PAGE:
|Publication number||US6824741 B2|
|Application number||US 10/244,034|
|Publication date||Nov 30, 2004|
|Filing date||Sep 13, 2002|
|Priority date||Sep 14, 2001|
|Also published as||DE10145424A1, DE10145424B4, DE50213735D1, EP1293164A1, EP1293164B1, US20030064528|
|Publication number||10244034, 244034, US 6824741 B2, US 6824741B2, US-B2-6824741, US6824741 B2, US6824741B2|
|Inventors||Walter Sarstedt, Dagmar FLach, Horst Färber, Petra Gross|
|Original Assignee||Starstedt Ag & Co.|
|Export Citation||BiBTeX, EndNote, RefMan|
|Patent Citations (13), Referenced by (3), Classifications (14), Legal Events (5)|
|External Links: USPTO, USPTO Assignment, Espacenet|
The present invention relates to an apparatus and a method for carrying out a test to detect particles in urine, especially for carrying out a test to determine the susceptibility of a test subject to kidney stones whereby urine is taken from the test subjects and collected and the detection test is carried out whereby the urine after a stand time is poured out of the test vessel and residues of particles which may be present in the test vessel are subjected to an optical recognition, especially by treating them with a detection reagent, especially a dye reagent.
Such a kidney stone test is known from EP 0 889 326 which also proposes a modular system for carrying out the kidney stone test. In order to test the urine characteristics of a patient with respect to the susceptibility to kidney stones, the urine is checked as to whether calcium rich salts or particles precipitate. It is known to carry out the following significant steps in succession:
pouring 40 ml of directly obtained urine from a test subject into a petri dish or into a dish disposed centrally of a petri dish which contains a reaction substrate;
allowing a stand time (6 to 24 hours) to precipitate calcium particles;
discharging the petri dish contents and then washing with distilled water;
adding 400 μl of a dilute aqueous HCl solution to the reaction substrate;
adding 150 μl of an aqueous sodium acetate solution (5%, w/v) and adding 150 μl of the indicator solution Arsenazo III (0.1%, w/v and mixing for 15 seconds;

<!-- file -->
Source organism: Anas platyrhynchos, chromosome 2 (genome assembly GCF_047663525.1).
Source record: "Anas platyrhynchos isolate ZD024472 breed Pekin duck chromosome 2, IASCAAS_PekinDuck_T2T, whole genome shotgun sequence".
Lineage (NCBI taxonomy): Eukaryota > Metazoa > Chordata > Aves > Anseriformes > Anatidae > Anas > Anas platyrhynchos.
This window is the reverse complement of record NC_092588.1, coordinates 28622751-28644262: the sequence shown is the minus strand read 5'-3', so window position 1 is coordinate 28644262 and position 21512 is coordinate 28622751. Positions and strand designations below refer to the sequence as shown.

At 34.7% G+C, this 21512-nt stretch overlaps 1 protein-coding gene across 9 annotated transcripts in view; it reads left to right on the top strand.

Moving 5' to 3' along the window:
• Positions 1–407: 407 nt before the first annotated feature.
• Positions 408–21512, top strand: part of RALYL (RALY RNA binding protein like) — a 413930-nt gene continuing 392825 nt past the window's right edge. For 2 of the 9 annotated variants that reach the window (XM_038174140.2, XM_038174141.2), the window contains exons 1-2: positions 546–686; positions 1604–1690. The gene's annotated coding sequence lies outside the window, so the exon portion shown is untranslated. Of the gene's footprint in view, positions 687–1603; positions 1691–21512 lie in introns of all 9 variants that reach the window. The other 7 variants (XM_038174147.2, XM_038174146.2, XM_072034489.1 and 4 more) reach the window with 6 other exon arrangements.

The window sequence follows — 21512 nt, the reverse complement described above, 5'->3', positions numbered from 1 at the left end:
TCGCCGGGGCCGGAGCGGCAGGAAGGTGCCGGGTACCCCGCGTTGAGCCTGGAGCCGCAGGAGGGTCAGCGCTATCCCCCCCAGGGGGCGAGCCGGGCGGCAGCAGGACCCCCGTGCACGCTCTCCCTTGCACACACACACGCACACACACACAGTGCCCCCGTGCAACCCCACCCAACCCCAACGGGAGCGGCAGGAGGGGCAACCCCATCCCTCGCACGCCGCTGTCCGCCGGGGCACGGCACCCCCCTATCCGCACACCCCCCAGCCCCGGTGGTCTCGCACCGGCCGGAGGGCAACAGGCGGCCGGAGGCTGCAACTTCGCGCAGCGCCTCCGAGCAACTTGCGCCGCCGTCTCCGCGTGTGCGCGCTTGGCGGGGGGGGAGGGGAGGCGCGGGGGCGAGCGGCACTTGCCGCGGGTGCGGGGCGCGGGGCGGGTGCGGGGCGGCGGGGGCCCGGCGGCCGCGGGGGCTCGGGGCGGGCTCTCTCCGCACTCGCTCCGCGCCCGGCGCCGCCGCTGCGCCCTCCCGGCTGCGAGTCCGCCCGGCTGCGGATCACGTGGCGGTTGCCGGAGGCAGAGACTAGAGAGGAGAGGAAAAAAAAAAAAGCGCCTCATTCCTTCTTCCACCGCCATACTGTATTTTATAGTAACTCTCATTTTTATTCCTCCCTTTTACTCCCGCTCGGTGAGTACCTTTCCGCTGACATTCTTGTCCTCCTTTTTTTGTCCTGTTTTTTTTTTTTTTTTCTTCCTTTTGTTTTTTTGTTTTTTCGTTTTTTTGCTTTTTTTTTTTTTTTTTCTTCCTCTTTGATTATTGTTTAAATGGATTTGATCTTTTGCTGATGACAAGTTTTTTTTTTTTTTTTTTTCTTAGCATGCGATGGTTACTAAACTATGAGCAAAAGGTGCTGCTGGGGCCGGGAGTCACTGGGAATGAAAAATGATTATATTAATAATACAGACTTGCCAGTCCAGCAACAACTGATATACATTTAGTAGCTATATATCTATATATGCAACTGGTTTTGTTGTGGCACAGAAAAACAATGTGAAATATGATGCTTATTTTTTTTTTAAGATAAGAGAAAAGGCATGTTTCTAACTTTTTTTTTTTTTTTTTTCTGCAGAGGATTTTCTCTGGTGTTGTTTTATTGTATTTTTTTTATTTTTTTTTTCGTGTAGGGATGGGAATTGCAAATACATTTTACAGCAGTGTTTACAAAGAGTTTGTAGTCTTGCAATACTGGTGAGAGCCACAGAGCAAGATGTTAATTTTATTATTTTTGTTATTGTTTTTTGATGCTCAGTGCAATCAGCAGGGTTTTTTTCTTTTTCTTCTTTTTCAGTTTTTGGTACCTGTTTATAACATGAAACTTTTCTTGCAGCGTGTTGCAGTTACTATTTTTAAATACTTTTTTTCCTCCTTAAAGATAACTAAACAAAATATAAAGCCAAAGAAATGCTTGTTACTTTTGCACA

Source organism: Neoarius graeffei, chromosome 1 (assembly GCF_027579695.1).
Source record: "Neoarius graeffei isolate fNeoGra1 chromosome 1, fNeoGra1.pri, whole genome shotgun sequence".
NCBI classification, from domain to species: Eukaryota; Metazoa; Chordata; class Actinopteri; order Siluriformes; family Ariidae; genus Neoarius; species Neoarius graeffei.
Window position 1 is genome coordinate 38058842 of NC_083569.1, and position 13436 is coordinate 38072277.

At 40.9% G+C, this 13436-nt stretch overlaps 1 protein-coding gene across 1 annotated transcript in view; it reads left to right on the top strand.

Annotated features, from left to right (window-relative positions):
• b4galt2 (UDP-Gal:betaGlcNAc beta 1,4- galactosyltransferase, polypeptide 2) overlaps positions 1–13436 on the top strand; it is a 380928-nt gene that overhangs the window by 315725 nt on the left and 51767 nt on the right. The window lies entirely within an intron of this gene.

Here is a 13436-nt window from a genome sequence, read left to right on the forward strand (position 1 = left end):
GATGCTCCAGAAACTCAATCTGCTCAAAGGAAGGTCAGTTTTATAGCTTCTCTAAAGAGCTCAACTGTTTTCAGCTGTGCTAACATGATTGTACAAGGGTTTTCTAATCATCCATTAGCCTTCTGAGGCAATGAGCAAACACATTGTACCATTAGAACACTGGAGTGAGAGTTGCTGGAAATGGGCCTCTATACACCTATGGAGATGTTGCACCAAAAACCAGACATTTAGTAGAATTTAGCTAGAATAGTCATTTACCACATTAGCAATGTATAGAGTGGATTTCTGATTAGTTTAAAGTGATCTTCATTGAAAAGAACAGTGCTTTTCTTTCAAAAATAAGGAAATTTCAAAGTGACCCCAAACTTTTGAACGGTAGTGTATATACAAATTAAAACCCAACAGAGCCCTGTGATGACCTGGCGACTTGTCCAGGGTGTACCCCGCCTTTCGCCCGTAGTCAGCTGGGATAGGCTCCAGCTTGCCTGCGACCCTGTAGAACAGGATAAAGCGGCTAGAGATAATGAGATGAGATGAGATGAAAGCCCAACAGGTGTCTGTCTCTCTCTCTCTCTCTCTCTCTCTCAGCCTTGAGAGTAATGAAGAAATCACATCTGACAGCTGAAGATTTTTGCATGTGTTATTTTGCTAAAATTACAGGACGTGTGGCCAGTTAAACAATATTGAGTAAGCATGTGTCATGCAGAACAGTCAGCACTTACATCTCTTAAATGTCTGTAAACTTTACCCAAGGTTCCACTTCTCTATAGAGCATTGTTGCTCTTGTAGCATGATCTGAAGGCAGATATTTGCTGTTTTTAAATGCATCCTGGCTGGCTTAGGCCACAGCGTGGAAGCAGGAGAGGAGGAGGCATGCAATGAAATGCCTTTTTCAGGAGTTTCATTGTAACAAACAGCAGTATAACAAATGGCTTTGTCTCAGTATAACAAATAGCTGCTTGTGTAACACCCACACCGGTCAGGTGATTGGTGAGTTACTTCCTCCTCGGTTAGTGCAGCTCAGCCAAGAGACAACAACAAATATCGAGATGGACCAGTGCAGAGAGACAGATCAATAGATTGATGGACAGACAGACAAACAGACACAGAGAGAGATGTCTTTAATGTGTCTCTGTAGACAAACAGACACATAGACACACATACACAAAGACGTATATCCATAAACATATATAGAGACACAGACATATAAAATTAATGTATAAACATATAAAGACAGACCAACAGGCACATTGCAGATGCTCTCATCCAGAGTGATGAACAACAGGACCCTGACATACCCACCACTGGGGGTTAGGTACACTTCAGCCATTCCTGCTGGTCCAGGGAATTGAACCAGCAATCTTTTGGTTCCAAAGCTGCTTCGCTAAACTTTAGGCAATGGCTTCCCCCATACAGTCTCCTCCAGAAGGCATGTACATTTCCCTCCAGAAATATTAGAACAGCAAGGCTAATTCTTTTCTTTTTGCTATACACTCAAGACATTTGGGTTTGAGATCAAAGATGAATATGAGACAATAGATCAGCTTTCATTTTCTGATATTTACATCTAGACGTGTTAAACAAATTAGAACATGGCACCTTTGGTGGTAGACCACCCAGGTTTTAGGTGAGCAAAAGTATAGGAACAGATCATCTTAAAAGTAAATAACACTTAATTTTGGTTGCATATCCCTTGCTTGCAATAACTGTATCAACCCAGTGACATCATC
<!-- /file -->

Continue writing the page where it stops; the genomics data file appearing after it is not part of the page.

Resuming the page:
then optically obtaining the test results in the form of a pink coloration of the solution in the case of a nonsusceptible test subject or a blue coloration of the solution in the case of a susceptible test subject whereby the blue coloration can have a shading from violet to blue. At the boundary region between a positive and negative result, the solution has a pink coloration with a slight bluish tint.
It is important that the test be carried out with freshly obtained and thus still warm urine to avoid possible falsification of test results by premature precipitation because of cooling down.
The assembly for carrying out the test has a petri dish with a cover together with a smaller central dish for receiving the reaction substrate and the required reagent.
This method or system has the following drawbacks:
Since the urine must be added to the petri dish while warm, a separate collection container is required for transferring the urine. Since the test should also be capable of being used as a preliminary test by the test subject at home, the test subject optionally must be provided with a written advisory to the effect that the urine must be collected in a separate container and directly added to the petri dish while warm. In addition, the test subject or user must add a definite quantity of the urine, namely, exactly 40 ml to the petri dish which makes a prior measurement of the urine quantity necessary. While the petri dish has a cover in the known system, possible transport of the petri dish is exceptionally difficulty and impractical especially for older people.